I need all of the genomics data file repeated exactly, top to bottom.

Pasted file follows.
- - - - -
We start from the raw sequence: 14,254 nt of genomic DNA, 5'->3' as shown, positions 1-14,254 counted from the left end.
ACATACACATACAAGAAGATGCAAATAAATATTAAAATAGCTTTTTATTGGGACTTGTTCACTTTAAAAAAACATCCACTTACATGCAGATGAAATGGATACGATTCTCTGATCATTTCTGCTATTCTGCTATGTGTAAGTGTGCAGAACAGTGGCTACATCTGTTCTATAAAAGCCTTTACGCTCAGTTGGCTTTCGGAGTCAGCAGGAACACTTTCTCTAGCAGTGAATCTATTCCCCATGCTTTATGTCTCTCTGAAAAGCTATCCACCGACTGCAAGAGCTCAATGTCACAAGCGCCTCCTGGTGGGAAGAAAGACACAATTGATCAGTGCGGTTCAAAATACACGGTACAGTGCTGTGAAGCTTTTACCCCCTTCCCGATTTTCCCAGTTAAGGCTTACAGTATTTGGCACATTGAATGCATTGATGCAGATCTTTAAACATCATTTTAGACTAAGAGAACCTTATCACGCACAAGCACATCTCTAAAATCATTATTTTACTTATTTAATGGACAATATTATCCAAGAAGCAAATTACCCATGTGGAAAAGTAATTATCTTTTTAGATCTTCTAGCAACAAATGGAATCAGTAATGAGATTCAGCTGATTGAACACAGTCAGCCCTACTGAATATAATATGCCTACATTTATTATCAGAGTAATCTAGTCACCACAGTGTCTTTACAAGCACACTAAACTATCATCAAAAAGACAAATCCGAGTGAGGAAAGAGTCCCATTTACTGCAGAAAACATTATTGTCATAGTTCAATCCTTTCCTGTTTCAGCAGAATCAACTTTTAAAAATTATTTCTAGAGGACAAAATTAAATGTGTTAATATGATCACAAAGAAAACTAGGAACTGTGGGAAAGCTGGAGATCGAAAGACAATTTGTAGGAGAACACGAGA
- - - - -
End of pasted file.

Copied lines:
We start from the raw sequence: 14,254 nt of genomic DNA, 5'->3' as shown, positions 1-14,254 counted from the left end.
ACATACACATACAAGAAGATGCAAATAAATATTAAAATAGCTTTTTATTGGGACTTGTTCACTTTAAAAAAACATCCACTTACATGCAGATGAAATGGATACGATTCTCTGATCATTTCTGCTATTCTGCTATGTGTAAGTGTGCAGAACAGTGGCTACATCTGTTCTATAAAAGCCTTTACGCTCAGTTGGCTTTCGGAGTCAGCAGGAACACTTTCTCTAGCAGTGAATCTATTCCCCATGCTTTATGTCTCTCTGAAAAGCTATCCACCGACTGCAAGAGCTCAATGTCACAAGCGCCTCCTGGTGGGAAGAAAGACACAATTGATCAGTGCGGTTCAAAATACACGGTACAGTGCTGTGAAGCTTTTACCCCCTTCCCGATTTTCCCAGTTAAGGCTTACAGTATTTGGCACATTGAATGCATTGATGCAGATCTTTAAACATCATTTTAGACTAAGAGAACCTTATCACGCACAAGCACATCTCTAAAATCATTATTTTACTTATTTAATGGACAATATTATCCAAGAAGCAAATTACCCATGTGGAAAAGTAATTATCTTTTTAGATCTTCTAGCAACAAATGGAATCAGTAATGAGATTCAGCTGATTGAACACAGTCAGCCCTACTGAATATAATATGCCTACATTTATTATCAGAGTAATCTAGTCACCACAGTGTCTTTACAAGCACACTAAACTATCATCAAAAAGACAAATCCGAGTGAGGAAAGAGTCCCATTTACTGCAGAAAACATTATTGTCATAGTTCAATCCTTTCCTGTTTCAGCAGAATCAACTTTTAAAAATTATTTCTAGAGGACAAAATTAAATGTGTTAATATGATCACAAAGAAAACTAGGAACTGTGGGAAAGCTGGAGATCGAAAGACAATTTGTAGGAGAACACGAGA